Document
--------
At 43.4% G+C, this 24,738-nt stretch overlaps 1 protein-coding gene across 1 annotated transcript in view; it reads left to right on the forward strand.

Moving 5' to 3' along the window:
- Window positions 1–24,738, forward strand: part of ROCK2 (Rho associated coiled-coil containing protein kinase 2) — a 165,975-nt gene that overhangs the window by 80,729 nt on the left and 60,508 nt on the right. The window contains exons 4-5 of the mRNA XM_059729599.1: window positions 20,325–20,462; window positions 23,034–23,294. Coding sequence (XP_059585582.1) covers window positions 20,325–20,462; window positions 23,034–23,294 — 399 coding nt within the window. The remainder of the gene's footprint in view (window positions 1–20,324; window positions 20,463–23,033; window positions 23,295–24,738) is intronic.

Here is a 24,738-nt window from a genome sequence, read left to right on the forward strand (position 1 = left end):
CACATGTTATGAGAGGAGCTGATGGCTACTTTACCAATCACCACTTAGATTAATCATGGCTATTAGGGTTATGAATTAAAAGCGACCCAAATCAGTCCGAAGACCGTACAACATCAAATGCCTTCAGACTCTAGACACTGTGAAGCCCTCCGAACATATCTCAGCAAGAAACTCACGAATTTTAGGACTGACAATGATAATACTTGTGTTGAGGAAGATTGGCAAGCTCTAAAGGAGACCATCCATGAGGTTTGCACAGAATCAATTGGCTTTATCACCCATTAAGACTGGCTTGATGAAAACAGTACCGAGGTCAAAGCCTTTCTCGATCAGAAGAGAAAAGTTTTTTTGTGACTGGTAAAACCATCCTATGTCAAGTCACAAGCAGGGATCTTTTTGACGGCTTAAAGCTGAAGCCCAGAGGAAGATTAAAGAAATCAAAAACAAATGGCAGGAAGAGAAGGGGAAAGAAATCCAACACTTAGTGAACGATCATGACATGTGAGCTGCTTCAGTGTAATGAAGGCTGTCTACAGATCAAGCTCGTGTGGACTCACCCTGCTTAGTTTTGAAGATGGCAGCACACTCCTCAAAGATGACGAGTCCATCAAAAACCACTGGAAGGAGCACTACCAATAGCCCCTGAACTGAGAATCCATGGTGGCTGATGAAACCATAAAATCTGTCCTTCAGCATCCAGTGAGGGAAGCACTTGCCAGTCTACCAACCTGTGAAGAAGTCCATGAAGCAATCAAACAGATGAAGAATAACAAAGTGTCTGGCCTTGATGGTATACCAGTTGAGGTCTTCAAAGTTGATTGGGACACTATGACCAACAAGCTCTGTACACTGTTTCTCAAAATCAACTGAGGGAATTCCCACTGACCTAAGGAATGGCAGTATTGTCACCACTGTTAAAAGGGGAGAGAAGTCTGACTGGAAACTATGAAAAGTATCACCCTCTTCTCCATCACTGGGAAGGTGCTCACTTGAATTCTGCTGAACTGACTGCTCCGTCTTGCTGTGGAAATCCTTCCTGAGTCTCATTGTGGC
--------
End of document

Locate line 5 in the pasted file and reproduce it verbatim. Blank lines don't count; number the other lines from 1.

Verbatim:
CACATGTTATGAGAGGAGCTGATGGCTACTTTACCAATCACCACTTAGATTAATCATGGCTATTAGGGTTATGAATTAAAAGCGACCCAAATCAGTCCGAAGACCGTACAACATCAAATGCCTTCAGACTCTAGACACTGTGAAGCCCTCCGAACATATCTCAGCAAGAAACTCACGAATTTTAGGACTGACAATGATAATACTTGTGTTGAGGAAGATTGGCAAGCTCTAAAGGAGACCATCCATGAGGTTTGCACAGAATCAATTGGCTTTATCACCCATTAAGACTGGCTTGATGAAAACAGTACCGAGGTCAAAGCCTTTCTCGATCAGAAGAGAAAAGTTTTTTTGTGACTGGTAAAACCATCCTATGTCAAGTCACAAGCAGGGATCTTTTTGACGGCTTAAAGCTGAAGCCCAGAGGAAGATTAAAGAAATCAAAAACAAATGGCAGGAAGAGAAGGGGAAAGAAATCCAACACTTAGTGAACGATCATGACATGTGAGCTGCTTCAGTGTAATGAAGGCTGTCTACAGATCAAGCTCGTGTGGACTCACCCTGCTTAGTTTTGAAGATGGCAGCACACTCCTCAAAGATGACGAGTCCATCAAAAACCACTGGAAGGAGCACTACCAATAGCCCCTGAACTGAGAATCCATGGTGGCTGATGAAACCATAAAATCTGTCCTTCAGCATCCAGTGAGGGAAGCACTTGCCAGTCTACCAACCTGTGAAGAAGTCCATGAAGCAATCAAACAGATGAAGAATAACAAAGTGTCTGGCCTTGATGGTATACCAGTTGAGGTCTTCAAAGTTGATTGGGACACTATGACCAACAAGCTCTGTACACTGTTTCTCAAAATCAACTGAGGGAATTCCCACTGACCTAAGGAATGGCAGTATTGTCACCACTGTTAAAAGGGGAGAGAAGTCTGACTGGAAACTATGAAAAGTATCACCCTCTTCTCCATCACTGGGAAGGTGCTCACTTGAATTCTGCTGAACTGACTGCTCCGTCTTGCTGTGGAAATCCTTCCTGAGTCTCATTGTGGC